Richard Sawatzky , 1 , 2 , 13 , Esther Laforest 3 , Kara Schick-Makaroff 4 , Kelli Stajduhar 5 , 6 , Sheryl Reimer-Kirkham 1 , 7 , 8 , Marian Krawczyk 1 , Joakim Öhlén 9 , 14 , Barbara McLeod 6 , Neil Hilliard 6 , Carolyn Tayler 5 , 10 , S. Robin Cohen 11 , 12
22 August 2018
Quality of life (QOL) assessment instruments, including patient-reported outcome measures (PROMs) and patient-reported experience measures (PREMs), are increasingly promoted as a means of enabling clinicians to enhance person-centered care. However, integration of these instruments into palliative care clinical practice has been inconsistent. This study focused on the design of an electronic Quality of Life and Practice Support System (QPSS) prototype and its initial use in palliative inpatient and home care settings. Our objectives were to ascertain desired features of a QPSS prototype and the experiences of clinicians, patients, and family caregivers in regard to the initial introduction of a QPSS in palliative care, interpreting them in context.
We applied an integrated knowledge translation approach in two stages by engaging a total of 71 clinicians, 18 patients, and 17 family caregivers in palliative inpatient and home care settings. Data for Stage I were collected via 12 focus groups with clinicians to ascertain desirable features of a QPSS. Stage II involved 5 focus groups and 24 interviews with clinicians and 35 interviews with patients or family caregivers during initial implementation of a QPSS. The focus groups and interviews were recorded, transcribed, and analyzed using the qualitative methodology of interpretive description.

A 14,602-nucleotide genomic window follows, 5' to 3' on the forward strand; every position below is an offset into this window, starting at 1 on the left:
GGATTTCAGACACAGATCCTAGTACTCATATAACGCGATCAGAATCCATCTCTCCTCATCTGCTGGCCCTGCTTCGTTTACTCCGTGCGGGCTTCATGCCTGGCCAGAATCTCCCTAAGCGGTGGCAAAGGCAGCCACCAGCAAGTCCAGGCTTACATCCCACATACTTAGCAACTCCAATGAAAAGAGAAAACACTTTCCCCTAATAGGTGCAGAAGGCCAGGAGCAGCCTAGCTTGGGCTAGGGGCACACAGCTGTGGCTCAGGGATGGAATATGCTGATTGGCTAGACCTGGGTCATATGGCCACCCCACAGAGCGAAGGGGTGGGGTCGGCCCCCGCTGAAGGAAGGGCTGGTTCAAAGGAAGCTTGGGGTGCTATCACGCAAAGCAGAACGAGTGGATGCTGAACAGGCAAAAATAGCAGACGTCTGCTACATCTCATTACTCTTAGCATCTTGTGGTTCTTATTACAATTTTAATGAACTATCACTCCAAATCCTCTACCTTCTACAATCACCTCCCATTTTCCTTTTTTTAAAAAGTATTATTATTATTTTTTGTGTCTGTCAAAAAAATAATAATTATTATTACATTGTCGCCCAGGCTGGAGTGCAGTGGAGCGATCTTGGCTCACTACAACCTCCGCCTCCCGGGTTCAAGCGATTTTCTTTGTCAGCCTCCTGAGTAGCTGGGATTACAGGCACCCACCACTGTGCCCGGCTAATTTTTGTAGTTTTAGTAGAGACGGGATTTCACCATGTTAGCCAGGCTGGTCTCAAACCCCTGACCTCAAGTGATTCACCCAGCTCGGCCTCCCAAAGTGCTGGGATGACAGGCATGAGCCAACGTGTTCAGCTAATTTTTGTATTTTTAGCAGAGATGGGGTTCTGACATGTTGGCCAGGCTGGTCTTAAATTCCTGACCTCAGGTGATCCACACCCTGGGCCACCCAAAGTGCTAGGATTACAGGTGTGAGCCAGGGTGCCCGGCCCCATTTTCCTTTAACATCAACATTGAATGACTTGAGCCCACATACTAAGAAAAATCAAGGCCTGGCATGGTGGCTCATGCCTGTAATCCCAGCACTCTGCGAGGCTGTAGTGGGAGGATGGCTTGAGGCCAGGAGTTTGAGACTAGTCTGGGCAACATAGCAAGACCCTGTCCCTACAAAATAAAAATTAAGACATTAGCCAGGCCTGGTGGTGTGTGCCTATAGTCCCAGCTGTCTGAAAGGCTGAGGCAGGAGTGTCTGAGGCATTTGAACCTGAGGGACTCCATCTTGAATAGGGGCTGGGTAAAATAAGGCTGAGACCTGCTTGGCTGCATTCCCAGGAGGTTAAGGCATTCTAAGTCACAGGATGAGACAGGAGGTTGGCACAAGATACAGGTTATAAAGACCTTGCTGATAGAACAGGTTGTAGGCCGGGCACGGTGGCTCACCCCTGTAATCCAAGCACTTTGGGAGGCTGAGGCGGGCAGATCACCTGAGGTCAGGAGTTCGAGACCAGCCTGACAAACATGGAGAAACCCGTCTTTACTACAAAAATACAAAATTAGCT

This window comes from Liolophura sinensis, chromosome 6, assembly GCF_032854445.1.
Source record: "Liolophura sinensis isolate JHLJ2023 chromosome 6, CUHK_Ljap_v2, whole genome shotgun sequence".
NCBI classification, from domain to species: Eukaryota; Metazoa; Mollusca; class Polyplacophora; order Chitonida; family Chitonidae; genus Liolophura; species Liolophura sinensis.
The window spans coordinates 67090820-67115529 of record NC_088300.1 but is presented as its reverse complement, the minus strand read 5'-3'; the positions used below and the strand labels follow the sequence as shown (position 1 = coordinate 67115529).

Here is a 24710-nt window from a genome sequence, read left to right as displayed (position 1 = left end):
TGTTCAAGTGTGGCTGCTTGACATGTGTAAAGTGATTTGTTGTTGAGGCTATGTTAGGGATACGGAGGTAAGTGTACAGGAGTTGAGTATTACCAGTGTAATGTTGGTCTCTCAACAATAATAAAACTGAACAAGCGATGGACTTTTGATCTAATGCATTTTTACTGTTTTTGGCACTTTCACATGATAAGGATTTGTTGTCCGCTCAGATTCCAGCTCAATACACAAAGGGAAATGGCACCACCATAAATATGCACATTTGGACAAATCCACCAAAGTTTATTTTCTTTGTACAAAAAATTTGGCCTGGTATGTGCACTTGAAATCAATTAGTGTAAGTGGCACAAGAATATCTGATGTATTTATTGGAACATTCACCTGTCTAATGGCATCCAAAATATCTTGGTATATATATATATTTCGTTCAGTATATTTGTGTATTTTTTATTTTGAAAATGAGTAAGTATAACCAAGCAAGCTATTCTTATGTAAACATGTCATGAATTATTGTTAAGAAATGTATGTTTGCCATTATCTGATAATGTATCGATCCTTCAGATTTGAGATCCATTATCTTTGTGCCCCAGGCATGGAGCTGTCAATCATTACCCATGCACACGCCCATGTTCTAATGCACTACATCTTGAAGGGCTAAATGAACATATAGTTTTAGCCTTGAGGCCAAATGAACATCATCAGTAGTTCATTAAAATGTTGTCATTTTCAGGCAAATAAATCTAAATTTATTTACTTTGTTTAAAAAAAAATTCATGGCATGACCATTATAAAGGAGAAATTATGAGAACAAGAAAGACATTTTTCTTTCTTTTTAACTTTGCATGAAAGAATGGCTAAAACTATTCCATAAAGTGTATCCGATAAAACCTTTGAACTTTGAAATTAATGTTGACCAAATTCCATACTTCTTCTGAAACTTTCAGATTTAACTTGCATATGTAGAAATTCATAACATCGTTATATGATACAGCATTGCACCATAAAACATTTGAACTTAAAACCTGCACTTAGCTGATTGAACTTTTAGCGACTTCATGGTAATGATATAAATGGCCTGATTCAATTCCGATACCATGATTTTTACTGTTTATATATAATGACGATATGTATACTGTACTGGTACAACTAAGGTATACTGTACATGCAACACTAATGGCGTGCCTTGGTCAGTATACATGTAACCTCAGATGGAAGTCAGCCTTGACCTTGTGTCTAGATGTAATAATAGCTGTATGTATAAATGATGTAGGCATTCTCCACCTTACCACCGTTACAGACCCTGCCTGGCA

Desirable features focused on hardware (lightweight, durable, and easy to disinfect), software (simple, user-friendly interface, multi-linguistic, integration with e-health systems), and choice of assessment instruments that would facilitate a holistic assessment. Although patient and family caregiver participants were predominantly enthusiastic, clinicians expressed a mixture of enthusiasm, receptivity, and concern regarding the use of a QPSS. The analyses revealed important contextual considerations, including: (a) logistical, technical, and aesthetic considerations regarding the QPSS as a technology, (b) diversity in knowledge, skills, and attitudes of clinicians, patients, and family caregivers regarding the integration of electronic QOL assessments in care, and (c) the need to understand organizational context and priorities in using QOL assessment data.